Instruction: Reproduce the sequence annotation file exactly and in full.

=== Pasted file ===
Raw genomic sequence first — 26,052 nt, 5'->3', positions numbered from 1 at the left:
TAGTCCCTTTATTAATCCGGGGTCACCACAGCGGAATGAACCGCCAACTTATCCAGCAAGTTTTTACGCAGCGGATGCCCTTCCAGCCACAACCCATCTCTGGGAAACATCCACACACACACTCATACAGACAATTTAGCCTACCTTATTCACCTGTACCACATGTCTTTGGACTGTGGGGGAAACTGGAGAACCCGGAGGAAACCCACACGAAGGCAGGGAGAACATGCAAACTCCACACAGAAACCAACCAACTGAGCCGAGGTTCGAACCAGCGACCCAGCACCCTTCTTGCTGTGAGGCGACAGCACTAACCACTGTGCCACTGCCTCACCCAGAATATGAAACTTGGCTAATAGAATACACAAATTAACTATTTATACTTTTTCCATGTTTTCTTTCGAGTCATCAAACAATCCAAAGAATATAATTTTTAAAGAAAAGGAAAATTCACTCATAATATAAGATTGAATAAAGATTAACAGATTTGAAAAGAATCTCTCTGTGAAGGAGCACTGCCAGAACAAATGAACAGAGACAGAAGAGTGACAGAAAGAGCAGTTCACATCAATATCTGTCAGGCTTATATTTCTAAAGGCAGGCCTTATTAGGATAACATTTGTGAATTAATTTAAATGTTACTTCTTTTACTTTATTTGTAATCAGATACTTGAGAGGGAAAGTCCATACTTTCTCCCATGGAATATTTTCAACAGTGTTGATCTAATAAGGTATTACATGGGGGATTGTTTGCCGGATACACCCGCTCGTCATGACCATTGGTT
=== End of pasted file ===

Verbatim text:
Raw genomic sequence first — 26,052 nt, 5'->3', positions numbered from 1 at the left:
TAGTCCCTTTATTAATCCGGGGTCACCACAGCGGAATGAACCGCCAACTTATCCAGCAAGTTTTTACGCAGCGGATGCCCTTCCAGCCACAACCCATCTCTGGGAAACATCCACACACACACTCATACAGACAATTTAGCCTACCTTATTCACCTGTACCACATGTCTTTGGACTGTGGGGGAAACTGGAGAACCCGGAGGAAACCCACACGAAGGCAGGGAGAACATGCAAACTCCACACAGAAACCAACCAACTGAGCCGAGGTTCGAACCAGCGACCCAGCACCCTTCTTGCTGTGAGGCGACAGCACTAACCACTGTGCCACTGCCTCACCCAGAATATGAAACTTGGCTAATAGAATACACAAATTAACTATTTATACTTTTTCCATGTTTTCTTTCGAGTCATCAAACAATCCAAAGAATATAATTTTTAAAGAAAAGGAAAATTCACTCATAATATAAGATTGAATAAAGATTAACAGATTTGAAAAGAATCTCTCTGTGAAGGAGCACTGCCAGAACAAATGAACAGAGACAGAAGAGTGACAGAAAGAGCAGTTCACATCAATATCTGTCAGGCTTATATTTCTAAAGGCAGGCCTTATTAGGATAACATTTGTGAATTAATTTAAATGTTACTTCTTTTACTTTATTTGTAATCAGATACTTGAGAGGGAAAGTCCATACTTTCTCCCATGGAATATTTTCAACAGTGTTGATCTAATAAGGTATTACATGGGGGATTGTTTGCCGGATACACCCGCTCGTCATGACCATTGGTT